“Autostraddle described Ari Fitz’s new YouTube androgynous style chronicle, TOMBOYISH, as ‘a hybrid documentary and fashion show.’ […] Sartorially smart folks know that the key to head-turning swag is knowing how to blend “off limit” colors, patterns, and textures to create a personal style that is both unique and affirms one’s identity.” -DapperQ.com
This week my buddy Ari decided she wanted to feature me and my closet on the series. This came on the heels of my trip to DC for the first ever LGBT Innovation Summit the White House. I hope you enjoy it!
Each portrait is labeled with an “identity,” expressed in the the subject’s own terms.
I met Dr. Angelou at a private family gathering many years ago. It was a white party, for 4th of July.
Family gathering or not, she had been my idol. The person to whom I looked to when I first learned to express myself… through word on a page. She was black and unapologetic. And honest and open.
My mother knew this and took me over to say hello. I, however, have always been a shy person (don’t let the introverted extrovert fool you) and was understandably shy as a pre-teen going up to meet HER.
My mom would not have it any other way.
Dr. Angelou was tall like I was (and am), but was sitting when I met her. I remember distinctly being miffed at her telling me to “stand up straight” and not to hunch. Keeping it #allthewayreal, I wasn’t just miffed. I was mad about it.
But I was also a queer (tomboy) pre-teen … and angsty … and in drag. I was in a white skirt and crop top and probably visibly uncomfortable, though trying to look the part, and fit in. In context, I was just in my head about a whole lot.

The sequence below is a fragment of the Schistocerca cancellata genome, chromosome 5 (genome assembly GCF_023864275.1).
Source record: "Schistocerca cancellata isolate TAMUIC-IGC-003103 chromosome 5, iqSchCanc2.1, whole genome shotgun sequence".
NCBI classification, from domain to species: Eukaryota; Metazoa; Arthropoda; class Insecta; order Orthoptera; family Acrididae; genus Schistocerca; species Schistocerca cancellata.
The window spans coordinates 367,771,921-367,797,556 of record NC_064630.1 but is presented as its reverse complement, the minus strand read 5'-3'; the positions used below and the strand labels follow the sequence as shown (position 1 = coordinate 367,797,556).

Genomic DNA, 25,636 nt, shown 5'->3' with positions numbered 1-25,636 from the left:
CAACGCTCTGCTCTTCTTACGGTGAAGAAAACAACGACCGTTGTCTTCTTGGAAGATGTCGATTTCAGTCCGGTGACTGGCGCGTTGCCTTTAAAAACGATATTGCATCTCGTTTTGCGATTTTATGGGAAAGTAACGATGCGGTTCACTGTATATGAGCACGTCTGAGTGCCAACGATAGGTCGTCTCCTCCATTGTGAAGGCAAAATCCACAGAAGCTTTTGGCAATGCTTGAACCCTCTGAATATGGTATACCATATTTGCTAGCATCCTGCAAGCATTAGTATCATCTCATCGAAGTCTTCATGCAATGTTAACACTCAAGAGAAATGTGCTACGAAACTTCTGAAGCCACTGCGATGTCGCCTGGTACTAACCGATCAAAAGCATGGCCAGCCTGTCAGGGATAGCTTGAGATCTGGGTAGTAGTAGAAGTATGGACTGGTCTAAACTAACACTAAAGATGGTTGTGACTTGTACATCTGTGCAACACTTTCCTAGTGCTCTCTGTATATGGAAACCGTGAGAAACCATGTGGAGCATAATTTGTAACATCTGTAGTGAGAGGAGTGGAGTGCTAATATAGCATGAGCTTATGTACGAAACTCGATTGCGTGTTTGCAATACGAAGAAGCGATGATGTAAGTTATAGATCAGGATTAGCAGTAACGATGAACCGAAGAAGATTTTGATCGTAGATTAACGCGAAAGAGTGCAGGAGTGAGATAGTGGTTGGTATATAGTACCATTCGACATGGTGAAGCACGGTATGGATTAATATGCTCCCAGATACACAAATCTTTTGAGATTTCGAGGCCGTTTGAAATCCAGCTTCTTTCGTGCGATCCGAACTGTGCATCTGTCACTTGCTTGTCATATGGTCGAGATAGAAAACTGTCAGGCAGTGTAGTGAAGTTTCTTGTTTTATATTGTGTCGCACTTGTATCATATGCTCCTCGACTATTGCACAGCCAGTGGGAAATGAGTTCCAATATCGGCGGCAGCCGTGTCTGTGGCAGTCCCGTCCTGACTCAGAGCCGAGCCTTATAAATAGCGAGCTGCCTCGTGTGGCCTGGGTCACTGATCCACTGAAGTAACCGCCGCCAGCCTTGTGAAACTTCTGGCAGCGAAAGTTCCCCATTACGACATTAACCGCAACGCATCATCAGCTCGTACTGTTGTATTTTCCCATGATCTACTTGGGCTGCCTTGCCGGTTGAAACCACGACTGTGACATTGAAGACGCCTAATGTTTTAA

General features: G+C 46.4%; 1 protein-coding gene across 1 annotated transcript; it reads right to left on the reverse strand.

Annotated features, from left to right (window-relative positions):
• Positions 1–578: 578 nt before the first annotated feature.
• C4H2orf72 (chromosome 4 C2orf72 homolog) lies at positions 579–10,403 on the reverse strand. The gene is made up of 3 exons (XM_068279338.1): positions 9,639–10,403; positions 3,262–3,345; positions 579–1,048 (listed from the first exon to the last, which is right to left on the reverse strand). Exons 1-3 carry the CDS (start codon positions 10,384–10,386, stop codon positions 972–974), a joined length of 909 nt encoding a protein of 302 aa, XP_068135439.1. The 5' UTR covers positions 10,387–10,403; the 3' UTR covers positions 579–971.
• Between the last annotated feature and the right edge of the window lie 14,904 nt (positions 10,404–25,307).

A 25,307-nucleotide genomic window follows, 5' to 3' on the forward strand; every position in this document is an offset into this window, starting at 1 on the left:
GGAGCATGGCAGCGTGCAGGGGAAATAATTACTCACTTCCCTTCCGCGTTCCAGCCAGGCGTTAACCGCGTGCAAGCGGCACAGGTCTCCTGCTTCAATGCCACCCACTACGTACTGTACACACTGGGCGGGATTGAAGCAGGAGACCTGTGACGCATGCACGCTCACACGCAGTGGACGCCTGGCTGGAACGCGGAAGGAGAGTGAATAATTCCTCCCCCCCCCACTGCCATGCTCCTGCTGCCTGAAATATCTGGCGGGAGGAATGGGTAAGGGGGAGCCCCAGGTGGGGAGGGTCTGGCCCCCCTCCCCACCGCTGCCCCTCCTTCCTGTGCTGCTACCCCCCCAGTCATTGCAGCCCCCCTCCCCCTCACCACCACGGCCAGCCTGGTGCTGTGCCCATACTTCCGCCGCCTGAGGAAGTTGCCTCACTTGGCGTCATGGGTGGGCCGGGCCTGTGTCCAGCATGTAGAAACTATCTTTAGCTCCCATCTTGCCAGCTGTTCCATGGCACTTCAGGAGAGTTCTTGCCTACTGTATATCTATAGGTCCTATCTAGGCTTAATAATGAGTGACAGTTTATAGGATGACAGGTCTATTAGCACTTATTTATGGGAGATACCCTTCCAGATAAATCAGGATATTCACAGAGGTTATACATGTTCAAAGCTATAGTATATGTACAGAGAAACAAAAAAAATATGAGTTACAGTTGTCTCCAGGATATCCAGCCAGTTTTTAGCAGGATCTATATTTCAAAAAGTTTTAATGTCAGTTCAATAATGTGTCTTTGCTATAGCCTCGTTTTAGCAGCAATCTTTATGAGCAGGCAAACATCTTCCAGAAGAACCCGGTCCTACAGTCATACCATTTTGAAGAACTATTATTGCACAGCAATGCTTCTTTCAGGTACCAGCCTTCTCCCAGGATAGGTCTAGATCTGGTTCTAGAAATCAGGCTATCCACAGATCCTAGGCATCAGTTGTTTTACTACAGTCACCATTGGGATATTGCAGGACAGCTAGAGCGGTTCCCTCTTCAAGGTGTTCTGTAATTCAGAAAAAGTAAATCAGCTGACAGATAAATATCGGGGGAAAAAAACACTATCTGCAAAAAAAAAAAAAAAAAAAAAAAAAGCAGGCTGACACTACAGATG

Admittedly, at the time I’d probably hoped for some lofty poetic piece of advice. She wasn’t about that “placate your feelings” life.
It made more sense later.
Drag or not, she was telling me to own it. My height, whatever it is I was looking like (I was cute) - despite the other circumstances.
I still adjust my back when I feel myself sliding into a slouch. People sometimes comment on my posture. If they only knew it was she who played such a pivotal role in me standing upright today… and proudly AND tall.
Rest in Power dear Dr. #MayaAngelou. Thank you for all that you are.
You FAIL if you remain a startup.
"In his book Who Owns the Future, computer scientist and author Jaron Lanier talks about entities called ‟siren servers”—computer systems that collect data and then take advantage of information asymmetry to monetize that data for their own personal profit. Lanier argues that the primary business model of the current technological revolution is the creation siren servers for every possible informational niche."
When talking about my mobile app startup HeLLaRides, I explain that I’m focusing on the East Bay (rather than San Francisco) for a few strategic reasons.